A general election was conducted in the South on May 10, 1948. It happened during massive intimidation and violence, as well as a boycott by Syngman Rhee’s detractors. With Syngman Rhee serving as its first president, the “Republic of Korea” (Daehan Minguk) legally seized control from the American military on August 15. The “Democratic People’s Republic of Korea” was established in the North on September 9 with Kim II-sung serving as its head of state.

The UN General Assembly accepted the UNTCOK report and recognized the Republic of Korea as the “sole legitimate government in Korea” on December 12, 1948. However, none of the UNTCOK members believed that a legal national parliament had been created because of the election. Regarding the election, the Australian government, which sent a representative to the commission, stated that it was “far from satisfied.”

In the South, unrest persisted. When the Jeju revolt was put down in October 1948, some troops rebelled against the government in the Yeosu-Suncheon rebellion. The Bodo League was founded in 1949 by the Syngman Rhee administration to monitor its political rivals. Many of the innocent farmers and citizens who joined the Bodo League were coerced into doing so. At the start of the Korean War, the registered members or their families were executed. On December 24, 1949, the South Korean Army murdered residents of Mungyeong who were thought to be communist sympathizers or their relatives and blamed the communists.

The Korean War

Both governments viewed the separation of Korea, which occurred after more than a millennium of unification, as problematic and transient. The armed forces of either side fought a series of brutal battles along the border from 1948 until the start of the civil war on June 25, 1950. The Korean War began in 1950 when North Korean forces invaded South Korea, substantially escalating these hostilities. To defend the South, the UN sent a force commanded by the US. The Democratic People’s Republic of Korea attempted to unify Korea as it seized the south by nationalizing industry, enacting land reform, and reinstating the People’s Committees.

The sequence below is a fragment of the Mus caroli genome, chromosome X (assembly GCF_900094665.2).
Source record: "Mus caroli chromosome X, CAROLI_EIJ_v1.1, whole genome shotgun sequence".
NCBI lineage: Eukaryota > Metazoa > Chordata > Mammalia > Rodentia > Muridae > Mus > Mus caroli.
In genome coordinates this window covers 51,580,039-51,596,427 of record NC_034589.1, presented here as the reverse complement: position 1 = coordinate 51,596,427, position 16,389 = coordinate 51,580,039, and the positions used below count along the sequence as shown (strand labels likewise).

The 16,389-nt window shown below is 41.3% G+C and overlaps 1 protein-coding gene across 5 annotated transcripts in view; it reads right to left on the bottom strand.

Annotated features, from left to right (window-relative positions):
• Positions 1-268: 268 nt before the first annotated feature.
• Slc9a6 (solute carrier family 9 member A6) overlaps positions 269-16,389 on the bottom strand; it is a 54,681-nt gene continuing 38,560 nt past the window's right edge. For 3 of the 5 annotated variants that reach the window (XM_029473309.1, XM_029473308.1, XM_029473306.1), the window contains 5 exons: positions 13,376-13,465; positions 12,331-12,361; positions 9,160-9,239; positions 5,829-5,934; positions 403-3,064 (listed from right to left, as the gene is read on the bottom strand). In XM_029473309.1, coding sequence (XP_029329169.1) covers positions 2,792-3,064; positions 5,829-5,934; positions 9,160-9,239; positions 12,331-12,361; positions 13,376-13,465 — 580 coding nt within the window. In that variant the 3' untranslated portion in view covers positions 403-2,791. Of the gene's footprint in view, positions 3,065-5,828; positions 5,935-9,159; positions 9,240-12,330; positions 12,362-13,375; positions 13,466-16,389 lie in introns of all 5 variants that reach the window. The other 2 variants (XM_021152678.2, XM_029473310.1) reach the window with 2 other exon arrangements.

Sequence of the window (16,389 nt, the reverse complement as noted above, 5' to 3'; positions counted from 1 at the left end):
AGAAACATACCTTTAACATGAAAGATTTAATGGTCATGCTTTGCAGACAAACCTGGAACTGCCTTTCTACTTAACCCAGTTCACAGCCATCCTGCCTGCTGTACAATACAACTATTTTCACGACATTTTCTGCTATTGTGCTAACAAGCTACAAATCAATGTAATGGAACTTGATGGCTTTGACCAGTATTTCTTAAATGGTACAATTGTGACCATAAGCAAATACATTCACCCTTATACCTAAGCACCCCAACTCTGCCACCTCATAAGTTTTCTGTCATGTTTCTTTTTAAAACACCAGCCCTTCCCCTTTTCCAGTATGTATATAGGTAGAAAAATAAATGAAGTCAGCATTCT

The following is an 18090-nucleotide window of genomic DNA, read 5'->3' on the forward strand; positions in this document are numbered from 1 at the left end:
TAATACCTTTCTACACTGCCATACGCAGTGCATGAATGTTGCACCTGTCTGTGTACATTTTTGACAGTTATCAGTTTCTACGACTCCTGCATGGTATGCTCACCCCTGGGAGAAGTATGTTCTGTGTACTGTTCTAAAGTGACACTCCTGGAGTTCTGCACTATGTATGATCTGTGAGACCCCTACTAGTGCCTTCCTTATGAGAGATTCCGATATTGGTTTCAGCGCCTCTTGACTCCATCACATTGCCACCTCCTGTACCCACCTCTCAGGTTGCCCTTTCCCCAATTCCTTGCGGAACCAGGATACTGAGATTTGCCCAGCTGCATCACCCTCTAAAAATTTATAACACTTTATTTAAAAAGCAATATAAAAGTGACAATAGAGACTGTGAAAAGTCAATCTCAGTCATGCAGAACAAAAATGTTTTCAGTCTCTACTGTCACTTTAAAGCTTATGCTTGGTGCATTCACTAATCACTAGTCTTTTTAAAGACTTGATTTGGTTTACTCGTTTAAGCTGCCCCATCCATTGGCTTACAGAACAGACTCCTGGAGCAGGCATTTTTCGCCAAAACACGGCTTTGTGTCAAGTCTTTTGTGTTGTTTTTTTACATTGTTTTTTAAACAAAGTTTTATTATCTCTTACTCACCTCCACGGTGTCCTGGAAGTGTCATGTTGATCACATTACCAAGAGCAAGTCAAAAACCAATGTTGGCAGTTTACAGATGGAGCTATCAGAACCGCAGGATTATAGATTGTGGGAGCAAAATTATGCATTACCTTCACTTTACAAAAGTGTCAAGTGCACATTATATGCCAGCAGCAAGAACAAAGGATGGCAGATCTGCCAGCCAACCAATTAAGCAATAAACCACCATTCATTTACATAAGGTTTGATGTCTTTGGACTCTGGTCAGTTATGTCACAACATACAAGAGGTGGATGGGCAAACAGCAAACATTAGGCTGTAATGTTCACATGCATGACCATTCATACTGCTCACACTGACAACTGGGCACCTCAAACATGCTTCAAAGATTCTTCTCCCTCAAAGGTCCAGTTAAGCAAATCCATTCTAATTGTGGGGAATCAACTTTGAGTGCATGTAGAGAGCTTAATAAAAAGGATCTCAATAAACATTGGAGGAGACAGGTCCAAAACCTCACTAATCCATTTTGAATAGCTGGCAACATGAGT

Both sides started thinking about an armistice in 1951 as the front line stabilized near the 38th parallel. Rhee, however, insisted that the conflict go on until Korea was united under his rule. The Communist side favored an armistice line based on the 38th parallel, whereas the UN favored a line based on the areas that each side controlled and was therefore capable of being defended militarily. The Americans’ formulation of the UN position ran counter to the prevailing opinion before the negotiations. The Americans initially suggested a path that went through Pyongyang, which was considerably north of the front line. After much debate, China and North Korea decided to establish their boundary at the military line of contact rather than the 38th parallel lengthy negotiation procedure.

Post-armistice relations

Korea has been split along the DMZ ever since the war. The struggle between the North and South has persisted, with both opposing regimes staking claim to being the rightful rulers of the entire nation. Sporadic talks haven’t led to any real advancements in reunification.

Kim Jong-un, the leader of North Korea, and Moon Jae-in, the president of South Korea, met on April 27, 2018, in the Demilitarized Zone (DMZ). Both leaders agreed to the Panmunjom Declaration, which called for the cessation of long-standing military exercises close to the border and the unification of Korea.

To help assure the conclusion of hostilities on land, sea, and air, buffer zones were established throughout the DMZ on November 1st, 2018. In the West Sea, the buffer zones extend from Deokjeok Island to Cho Island, while in the East (Yellow) Sea, they run from Sokcho City to Tongchon County. Furthermore, no no-fly zones were created.